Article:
The Local Legacy of Michael Antonovich

Looking Back

In 10 years CVW has seen government officials come and go but there was one official who left an indelible impression on our community – Los Angeles Supervisor Michael D. Antonovich.


There are more than two million residents in the Fifth District of Los Angeles County. The district covers all or part of the Crescenta, San Gabriel, Pomona, San Fernando, Santa Clarita and Antelope valleys and, for 36 years, one man supervised them all: Michael D. Antonovich. Yet, despite the 2,000 square miles of his district, he always managed to feel accessible and local to Crescenta Valley residents.

“While I wasn’t the [CVTC] president during the Station Fire, I was during the ensuing mud debris flows and the windstorm,” said Cheryl Davis, former president of the Crescenta Valley Town Council and the resident behind the creation of the dog park. “Antonovich and his staff were always in close contact with the Town Council regarding mud debris forecasts, the unified command post, the protective K-rails, the status of debris basin clean-out and enlargement projects. A member of the Town Council was on the [supervisors’] panel after the big windstorm. Communication is key and Supervisor Antonovich and his staff were instrumental in empowering our residents to effectively communicate with his office, which is why our residents have such a strong sense of community and involvement. Our voices and concerns were heard and the supervisor’s office was always quick to respond and help as they are our representation at the local, county and state levels.”

But Antonovich’s real legacy, Davis said, is his creation of and continued support of the 27 town councils that help his office stay in touch with his district.

“The Fifth District is the largest district geographically and he created town councils to help the residents of the unincorporated LA County communities have a voice and means to communicate with his office and work with his field deputies,” Davis said. “The Crescenta Valley Town Council has been instrumental over the last 28 years to provide a monthly forum for residents and businesses to voice their concerns in order for the community and residents to work with the supervisor’s offices on under-grounding the utilities along Foothill Boulevard, getting a moratorium on billboards on Foothill, [implementing] the La Crescenta-Montrose Community Standards District, [installing] the Briggs/Mountain Avenue stop sign, lighted crosswalks at Los Amigos/Rosemont (for Rosemont Middle School) and Foothill/Glenwood, the new La Crescenta Library, the first LA County Dog Park, a ban on overnight big rig parking, and a change to the county code to get crossing guards for middle schools.”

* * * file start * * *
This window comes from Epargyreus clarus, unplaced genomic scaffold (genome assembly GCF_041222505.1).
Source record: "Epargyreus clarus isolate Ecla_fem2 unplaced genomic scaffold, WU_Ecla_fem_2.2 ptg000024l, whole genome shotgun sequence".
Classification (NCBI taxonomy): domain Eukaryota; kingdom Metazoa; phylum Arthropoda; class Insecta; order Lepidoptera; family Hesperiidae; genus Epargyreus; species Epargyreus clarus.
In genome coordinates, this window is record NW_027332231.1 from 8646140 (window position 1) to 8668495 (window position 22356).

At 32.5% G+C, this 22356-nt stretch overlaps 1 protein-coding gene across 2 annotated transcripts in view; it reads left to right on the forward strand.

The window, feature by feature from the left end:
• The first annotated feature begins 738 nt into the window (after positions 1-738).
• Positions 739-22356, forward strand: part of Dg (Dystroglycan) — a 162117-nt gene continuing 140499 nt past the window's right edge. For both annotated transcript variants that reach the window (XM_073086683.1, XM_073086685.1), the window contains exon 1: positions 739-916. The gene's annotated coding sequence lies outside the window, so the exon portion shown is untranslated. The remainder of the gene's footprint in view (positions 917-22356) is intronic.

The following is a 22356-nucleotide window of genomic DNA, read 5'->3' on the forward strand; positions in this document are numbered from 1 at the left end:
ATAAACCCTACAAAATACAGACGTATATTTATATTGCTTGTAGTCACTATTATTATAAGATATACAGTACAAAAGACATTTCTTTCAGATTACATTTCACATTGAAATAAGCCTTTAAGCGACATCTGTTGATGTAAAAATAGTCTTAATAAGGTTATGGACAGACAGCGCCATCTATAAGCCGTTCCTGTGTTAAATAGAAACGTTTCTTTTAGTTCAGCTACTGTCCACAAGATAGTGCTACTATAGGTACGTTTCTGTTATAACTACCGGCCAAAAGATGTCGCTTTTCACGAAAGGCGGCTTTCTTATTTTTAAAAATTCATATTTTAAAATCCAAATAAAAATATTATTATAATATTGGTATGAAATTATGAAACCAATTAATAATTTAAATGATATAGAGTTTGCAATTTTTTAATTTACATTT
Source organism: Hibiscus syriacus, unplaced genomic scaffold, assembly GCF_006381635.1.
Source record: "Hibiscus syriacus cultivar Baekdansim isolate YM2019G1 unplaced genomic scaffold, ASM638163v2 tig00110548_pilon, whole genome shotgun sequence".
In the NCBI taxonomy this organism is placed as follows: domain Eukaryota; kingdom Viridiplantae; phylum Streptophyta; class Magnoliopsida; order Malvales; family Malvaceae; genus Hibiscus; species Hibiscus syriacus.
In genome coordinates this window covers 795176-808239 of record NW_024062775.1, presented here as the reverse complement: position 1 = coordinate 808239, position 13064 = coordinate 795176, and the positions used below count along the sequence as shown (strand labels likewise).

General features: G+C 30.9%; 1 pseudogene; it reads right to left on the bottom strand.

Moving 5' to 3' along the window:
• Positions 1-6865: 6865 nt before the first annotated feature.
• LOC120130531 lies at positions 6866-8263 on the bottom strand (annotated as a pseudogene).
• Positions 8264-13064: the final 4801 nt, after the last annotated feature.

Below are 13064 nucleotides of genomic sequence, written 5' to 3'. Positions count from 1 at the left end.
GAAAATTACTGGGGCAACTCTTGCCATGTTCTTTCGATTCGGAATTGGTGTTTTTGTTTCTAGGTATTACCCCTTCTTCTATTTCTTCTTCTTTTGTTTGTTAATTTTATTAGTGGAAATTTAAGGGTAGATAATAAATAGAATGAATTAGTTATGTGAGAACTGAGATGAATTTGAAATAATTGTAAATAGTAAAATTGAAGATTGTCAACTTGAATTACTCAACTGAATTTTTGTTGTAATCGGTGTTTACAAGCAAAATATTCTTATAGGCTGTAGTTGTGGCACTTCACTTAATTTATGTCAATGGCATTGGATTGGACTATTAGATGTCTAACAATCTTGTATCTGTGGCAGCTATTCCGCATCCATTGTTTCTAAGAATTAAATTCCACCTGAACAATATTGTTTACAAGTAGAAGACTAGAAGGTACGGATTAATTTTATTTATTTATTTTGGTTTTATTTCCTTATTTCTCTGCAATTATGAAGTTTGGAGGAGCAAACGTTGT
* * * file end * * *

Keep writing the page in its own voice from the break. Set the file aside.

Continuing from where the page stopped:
Antonovich left office Dec. 6, 2017 after being termed out. His successor, Supervisor Kathryn Barger, has continued the leadership style founded by Antonovich. 

Reflecting back on 36 years as supervisor of the Fifth District of LA County, Antonovich said, “It was a very productive and meaningful experience because it allowed me to focus on issues and problems. For example, the grant for the Woman’s Club. There was a need and we were able to meet that need. The under-grounding of the high wires on Foothill was a need and we were able to accomplish that along with the skate park, the dog park, the little pocket park we had done above Rosemont [Crescenta Commons] and the one on Foothill next to the market, Pickens Canyon Park. Those are all programs that we were able to implement which came from the community and their desires, and we were able to work with the community and do it.

“Instead of like some politicians who just talk, we achieved because we worked with the community in implementing their ideas to improve their quality of life, which benefits everyone.”